Configuring your web application and server for client certificate authentication

You can configure your web application in Liberty using SSL client authentication.

Before you begin

This topic assumes that you have already created the SSL certificates, for example as described in Creating SSL certificates from the command line.

About this task

Client certificate authentication occurs if the server-side requests that the client-side send a certificate. A WebSphere® server can be configured for client certificate authentication on the SSL configuration. To do this, you add the transportSecurity-1.0 Liberty feature to the server.xml file, along with code that tells the server the keystore information for authentication.

For details of which aspects of SSL are supported, see Liberty features.


  1. Ensure that the deployment descriptor for your web application specifies client certificate authentication as the authentication method to use.
    Check that the deployment descriptor includes the following element:
    Note: You can use a tool such as Rational® Application Developer to create the deployment descriptor.
  2. Optional: Generate an SSL certificate using the command line. See securityUtility command.
  3. Configure your server to enable SSL client authentication by adding the following lines to the server.xml file:
       <ssl id="defaultSSLConfig" keyStoreRef="defaultKeyStore"
            trustStoreRef="defaultTrustStore" clientAuthenticationSupported="true" />
       <keyStore id="defaultKeyStore" location="key.jks" type="JKS" password="defaultPWD" />
       <keyStore id="defaultTrustStore" location="trust.jks" type="JKS" password="defaultPWD" />
    • If you specify clientAuthentication="true", the server requests that a client sends a certificate. However, if the client does not have a certificate, or the certificate is not trusted by the server, the handshake does not succeed.
    • If you specify clientAuthenticationSupported="true", the server requests that a client sends a certificate. However, if the client does not have a certificate, or the certificate is not trusted by the server, the handshake might still succeed.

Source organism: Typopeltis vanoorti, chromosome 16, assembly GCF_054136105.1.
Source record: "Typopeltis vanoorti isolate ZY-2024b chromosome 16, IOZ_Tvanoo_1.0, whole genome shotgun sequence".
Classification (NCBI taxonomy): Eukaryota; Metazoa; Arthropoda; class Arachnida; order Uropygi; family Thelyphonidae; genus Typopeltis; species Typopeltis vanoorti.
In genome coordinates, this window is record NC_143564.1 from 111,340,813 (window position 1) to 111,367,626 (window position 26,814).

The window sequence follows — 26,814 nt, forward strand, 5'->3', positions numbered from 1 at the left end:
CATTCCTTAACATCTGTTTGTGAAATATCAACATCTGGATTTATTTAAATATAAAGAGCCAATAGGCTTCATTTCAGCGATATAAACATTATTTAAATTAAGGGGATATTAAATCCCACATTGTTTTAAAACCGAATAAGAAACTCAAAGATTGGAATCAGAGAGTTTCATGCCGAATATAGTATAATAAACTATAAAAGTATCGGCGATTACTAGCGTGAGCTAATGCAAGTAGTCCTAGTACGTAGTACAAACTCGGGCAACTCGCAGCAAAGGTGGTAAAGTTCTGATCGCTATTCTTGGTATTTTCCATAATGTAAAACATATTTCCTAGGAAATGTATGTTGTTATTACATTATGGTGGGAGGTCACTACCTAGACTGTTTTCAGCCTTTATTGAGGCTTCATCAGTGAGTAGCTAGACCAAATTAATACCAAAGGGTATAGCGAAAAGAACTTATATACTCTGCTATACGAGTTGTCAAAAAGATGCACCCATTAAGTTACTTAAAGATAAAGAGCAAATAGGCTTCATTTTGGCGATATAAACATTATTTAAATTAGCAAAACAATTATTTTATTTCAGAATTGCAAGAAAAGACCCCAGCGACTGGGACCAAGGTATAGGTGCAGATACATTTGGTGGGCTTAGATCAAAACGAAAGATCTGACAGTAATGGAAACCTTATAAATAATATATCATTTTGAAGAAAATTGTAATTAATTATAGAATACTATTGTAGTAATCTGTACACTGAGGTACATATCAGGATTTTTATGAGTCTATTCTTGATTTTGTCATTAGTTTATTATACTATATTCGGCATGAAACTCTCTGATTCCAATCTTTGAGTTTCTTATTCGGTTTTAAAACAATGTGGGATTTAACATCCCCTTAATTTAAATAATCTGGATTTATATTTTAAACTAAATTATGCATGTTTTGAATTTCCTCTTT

• If you do not specify either clientAuthentication or clientAuthenticationSupported, or you specify clientAuthentication="false" or clientAuthenticationSupported="false", the server does not request that a client send a certificate during the handshake.
  4. Add a client certificate to your browser. See the documentation of your browser for adding client certificates.
  5. Make sure the server trusts any client certificates that are used.
  6. Make sure any client certificates used for client authentication are mapped to a user identity in your registry.
    • For the basic registry, the user identity is the common name (CN) from the distinguished name (DN) of the certificate.
    • For a Lightweight Directory Access Protocol (LDAP) registry, the DN from the client certificate must be in the LDAP registry.
  7. To use basic authentication, user ID and password only, if client certificate authentication does not succeed, add the following line to your server.xml file.
    <webAppSecurity allowFailOverToBasicAuth="true" />
    Note: If you specify allowFailOverToBasicAuth="false" or do not specify allowFailOvertoBasicAuth, and the client certificate authentication does not succeed, the request generates a 403 Authentication error message, and the client is not prompted for basic authentication.